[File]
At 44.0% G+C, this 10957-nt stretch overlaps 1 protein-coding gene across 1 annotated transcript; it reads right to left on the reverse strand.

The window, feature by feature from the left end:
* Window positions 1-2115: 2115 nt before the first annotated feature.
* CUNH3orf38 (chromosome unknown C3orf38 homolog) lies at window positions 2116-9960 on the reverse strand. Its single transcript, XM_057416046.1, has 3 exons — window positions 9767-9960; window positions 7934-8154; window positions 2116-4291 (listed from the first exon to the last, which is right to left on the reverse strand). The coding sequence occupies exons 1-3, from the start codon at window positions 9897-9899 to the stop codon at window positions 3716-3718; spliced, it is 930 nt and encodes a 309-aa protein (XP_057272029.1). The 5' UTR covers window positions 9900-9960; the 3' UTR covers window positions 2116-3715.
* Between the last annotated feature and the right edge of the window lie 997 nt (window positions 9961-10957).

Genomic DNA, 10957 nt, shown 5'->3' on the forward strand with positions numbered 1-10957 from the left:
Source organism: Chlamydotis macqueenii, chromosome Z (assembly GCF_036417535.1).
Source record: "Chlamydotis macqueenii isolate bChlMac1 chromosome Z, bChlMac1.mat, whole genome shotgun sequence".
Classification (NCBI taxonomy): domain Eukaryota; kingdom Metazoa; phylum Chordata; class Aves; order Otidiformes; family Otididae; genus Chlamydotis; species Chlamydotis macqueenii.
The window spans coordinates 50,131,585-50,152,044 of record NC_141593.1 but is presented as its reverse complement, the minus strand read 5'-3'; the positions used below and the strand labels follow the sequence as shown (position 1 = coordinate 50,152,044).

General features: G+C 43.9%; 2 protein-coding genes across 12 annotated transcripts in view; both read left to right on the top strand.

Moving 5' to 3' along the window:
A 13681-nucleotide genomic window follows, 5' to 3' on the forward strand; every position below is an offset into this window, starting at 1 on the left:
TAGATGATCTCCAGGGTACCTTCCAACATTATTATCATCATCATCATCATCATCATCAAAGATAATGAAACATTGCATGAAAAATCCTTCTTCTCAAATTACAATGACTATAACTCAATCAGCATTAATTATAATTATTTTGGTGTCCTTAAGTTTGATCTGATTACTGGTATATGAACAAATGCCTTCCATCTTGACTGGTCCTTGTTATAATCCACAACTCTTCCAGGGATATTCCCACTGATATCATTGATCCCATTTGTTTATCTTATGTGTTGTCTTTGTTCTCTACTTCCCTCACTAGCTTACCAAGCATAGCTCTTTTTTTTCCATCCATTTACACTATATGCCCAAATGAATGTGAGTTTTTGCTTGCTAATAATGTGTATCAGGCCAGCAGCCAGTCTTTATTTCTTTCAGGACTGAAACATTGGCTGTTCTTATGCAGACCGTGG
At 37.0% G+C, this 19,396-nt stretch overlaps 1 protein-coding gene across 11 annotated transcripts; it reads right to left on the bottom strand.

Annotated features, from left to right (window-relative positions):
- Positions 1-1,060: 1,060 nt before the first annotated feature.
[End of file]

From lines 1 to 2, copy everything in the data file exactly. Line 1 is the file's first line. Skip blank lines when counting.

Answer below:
At 44.0% G+C, this 10957-nt stretch overlaps 1 protein-coding gene across 1 annotated transcript; it reads right to left on the reverse strand.

The window, feature by feature from the left end: